B.C. men to return to court after sheriff shortage prompted charge dismissals

Judges in separate cases had slammed the government for not hiring enough sheriffs

Two Victoria men whose criminal charges were dropped last year because of a lack of available sheriffs have been ordered back to court.

Michael John Dubensky and Richard Anthony D’Allesandro were accused in separate cases on various drug trafficking and weapons offences, but Crown was allowed to protest the dismissal of charges in a single appeal because they involve the same issues and location.

According to court documents, D’Allesandro was scheduled for a half-day trial in 2017 on charges of possession of cocaine for the purpose of trafficking in an alleged incident three years earlier. But a sheriff was not available.

“Crown is ready to go. Defence is ready to go. The court is ready to go,” B.C. Supreme Court Justice Robert Johnston said at the time. “Mr. D’Allesandro is in custody in this building, but he is not able to attend because there are no sheriffs to bring him to court.

“That is completely unacceptable. I am not prepared to conduct this trial in Mr. D’Allesandro’s absence. He has a right to be here and he should be here.”

Johnston stayed the proceedings, essentially dropping the charges and blaming a lack of “provincial will” to provide proper resources.

READ MORE: NDP hope to nix court delays with $15 million cash influx

READ MORE: Court delays one of several issues tackled by feds in tabled bill

Dubenksy, meanwhile, was charged with possession of heroin for the purpose of trafficking, as well as possession of bear spray, in relation to a 2015 incident.

He was to remain in custody during his three-day trial in 2017. But court documents say no sheriffs were available to sit in the courtroom, nor stay with him while he is transported to and from the Vancouver Island Regional Correctional Centre.

“It is the responsibility of the state, that is the province, to adequately staff courthouses, and part of that responsibility of staffing includes making sure there are sheriffs available so that trials can run as they are meant to and must run,” B.c. Supreme Court Justice Jacqueline Dorgan said at the time.

“Sheriffs are pivotal to the operation of a trial and particularly so in regard to an in-custody trial in the criminal field.”

In his decision Tuesday, B.C. Appeal Court Justice David Frankel sided with Crown in its appeal.

“While the judges were right to be concerned — and, it would appear, frustrated — over the unavailability of sheriffs and the effect a lack of sufficient sheriffs can have on the Supreme Court’s ability to carry out its functions,” Frankel wrote, “how they chose to address that problem in dealing with the cases before them was both procedurally inappropriate and extreme.”

He and the other two appeal judges set aside the stays of proceedings for both men and remitted the matters for trial.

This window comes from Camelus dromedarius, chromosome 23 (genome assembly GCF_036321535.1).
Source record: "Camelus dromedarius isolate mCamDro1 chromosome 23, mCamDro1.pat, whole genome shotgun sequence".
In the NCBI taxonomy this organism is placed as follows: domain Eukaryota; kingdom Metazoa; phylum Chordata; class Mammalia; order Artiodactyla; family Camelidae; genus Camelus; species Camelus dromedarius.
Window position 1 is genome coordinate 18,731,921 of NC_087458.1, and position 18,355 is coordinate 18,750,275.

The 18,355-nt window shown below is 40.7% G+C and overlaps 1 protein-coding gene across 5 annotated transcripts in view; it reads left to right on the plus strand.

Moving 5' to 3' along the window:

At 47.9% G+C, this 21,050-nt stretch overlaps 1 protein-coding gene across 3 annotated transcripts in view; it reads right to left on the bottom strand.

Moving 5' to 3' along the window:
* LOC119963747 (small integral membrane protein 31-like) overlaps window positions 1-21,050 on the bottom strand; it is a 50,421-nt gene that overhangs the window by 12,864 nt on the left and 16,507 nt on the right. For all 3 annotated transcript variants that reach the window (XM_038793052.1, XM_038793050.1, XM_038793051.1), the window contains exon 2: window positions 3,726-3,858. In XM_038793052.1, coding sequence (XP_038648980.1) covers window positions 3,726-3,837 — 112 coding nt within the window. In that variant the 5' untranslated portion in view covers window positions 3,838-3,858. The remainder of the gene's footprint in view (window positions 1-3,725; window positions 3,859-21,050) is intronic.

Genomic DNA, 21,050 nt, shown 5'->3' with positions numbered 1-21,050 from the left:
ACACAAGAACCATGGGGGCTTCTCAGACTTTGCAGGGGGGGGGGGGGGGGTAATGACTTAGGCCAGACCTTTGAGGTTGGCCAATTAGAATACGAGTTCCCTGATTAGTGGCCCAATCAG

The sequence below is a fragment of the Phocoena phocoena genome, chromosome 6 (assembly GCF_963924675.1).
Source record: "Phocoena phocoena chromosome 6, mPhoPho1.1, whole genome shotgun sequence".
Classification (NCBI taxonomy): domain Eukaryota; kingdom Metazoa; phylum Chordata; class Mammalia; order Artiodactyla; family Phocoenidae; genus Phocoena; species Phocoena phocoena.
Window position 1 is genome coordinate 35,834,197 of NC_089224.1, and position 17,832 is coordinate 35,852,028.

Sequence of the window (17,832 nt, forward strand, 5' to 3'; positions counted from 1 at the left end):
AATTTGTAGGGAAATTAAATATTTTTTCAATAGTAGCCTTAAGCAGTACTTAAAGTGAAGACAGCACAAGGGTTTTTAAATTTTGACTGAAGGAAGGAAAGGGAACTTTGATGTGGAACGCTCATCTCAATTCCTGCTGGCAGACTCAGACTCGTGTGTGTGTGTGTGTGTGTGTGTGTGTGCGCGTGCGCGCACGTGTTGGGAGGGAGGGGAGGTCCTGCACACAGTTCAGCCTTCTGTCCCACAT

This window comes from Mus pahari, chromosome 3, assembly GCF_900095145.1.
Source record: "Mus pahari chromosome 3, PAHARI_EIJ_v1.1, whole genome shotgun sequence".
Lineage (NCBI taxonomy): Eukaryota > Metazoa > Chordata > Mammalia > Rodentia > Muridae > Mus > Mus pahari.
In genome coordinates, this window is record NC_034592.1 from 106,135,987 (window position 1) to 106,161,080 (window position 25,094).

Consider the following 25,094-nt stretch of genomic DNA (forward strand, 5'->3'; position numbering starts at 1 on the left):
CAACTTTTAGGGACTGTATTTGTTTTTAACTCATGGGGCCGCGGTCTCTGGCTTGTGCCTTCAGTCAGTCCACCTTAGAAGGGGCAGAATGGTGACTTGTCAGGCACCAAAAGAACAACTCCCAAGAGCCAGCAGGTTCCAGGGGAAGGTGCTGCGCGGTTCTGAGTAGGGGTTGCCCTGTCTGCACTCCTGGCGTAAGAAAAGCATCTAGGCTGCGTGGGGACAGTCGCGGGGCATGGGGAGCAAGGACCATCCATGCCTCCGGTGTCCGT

A lack of sheriffs has long caused delays in the B.C. justice system.

Such shortages let to six courtroom delays and eight closures between fall 2016 and spring 2017, according to the province. In March 2017, the under-staffing in provincial court in Victoria got so stark a Kamloops deputy sheriff was flown in to lend a hand.

The NDP government pledged $15 million in its February budget to hire more staff, while the federal government tabled a new bill last month aimed at reforming many problems of the justice system, including court delays.

Just Posted

Langley City launches second phase of Nexus plan

Before rapid transit arrives, changes will be needed

Surrey RCMP say missing 57-year-old Aboriginal man last seen in Langley

Police say Antonio Teixeira was last seen in the 5700-block of Langley Bypass on Dec. 6

VIDEO: Cloverdale hockey parents, players rally against mayor’s plan to postpone arena

The future Cloverdale arena is one of many projects set to be delayed in Surrey’s draft budget

Young players skate with Kazakhstan National Team in Langley

World Junior Hockey Championships competitor conducts drills with minor players

Langley woman directs popular gospel concert

Gail Suderman’s Good Noise gospel choir’s first three shows are sold-out.

Lawyer for Chinese exec detained by Canada says it’s ‘inconceivable’ she would flee

Meng Wanzhou was detained at the request of the U.S. during a layover at the Vancouver airport

Former Canadian diplomat detained in China amid rising tensions: reports

A former Canadian diplomat has been arrested in China, according to media reports and the international think tank he works for.

Snowfall warning issued for Coquihalla, Highway 3

Environment Canada says up to 25 cm expected by Monday night

In depth: Simple falls causing serious injuries to people over 65

Kelowna’s high population of seniors puts it in the spotlight for how it deals with seniors’ issues

Time magazine’s 2018 person of the year

The group is made up of four journalists and are the “guardians and the war on truth”

Trump to meet with Democrats about border wall, shutdown

US president wants $5 billion for border wall, while Democrats offer up about $1.3 billion for fencing and other security measures

Federal government plans examination of coerced sterilization

The Liberals have been pressed for a rapid response to recent reports on the sterilizations

Huitema, Cornelius named 2018 Canadian Youth International Players of the Year

Huitema was captain of Canada’s fourth-place team at this year’s FIFA U-17 Women’s World Cup

Canada not slowing emissions from oil and gas: environmental groups

New report released at the United Nations climate talks in Poland

Most Read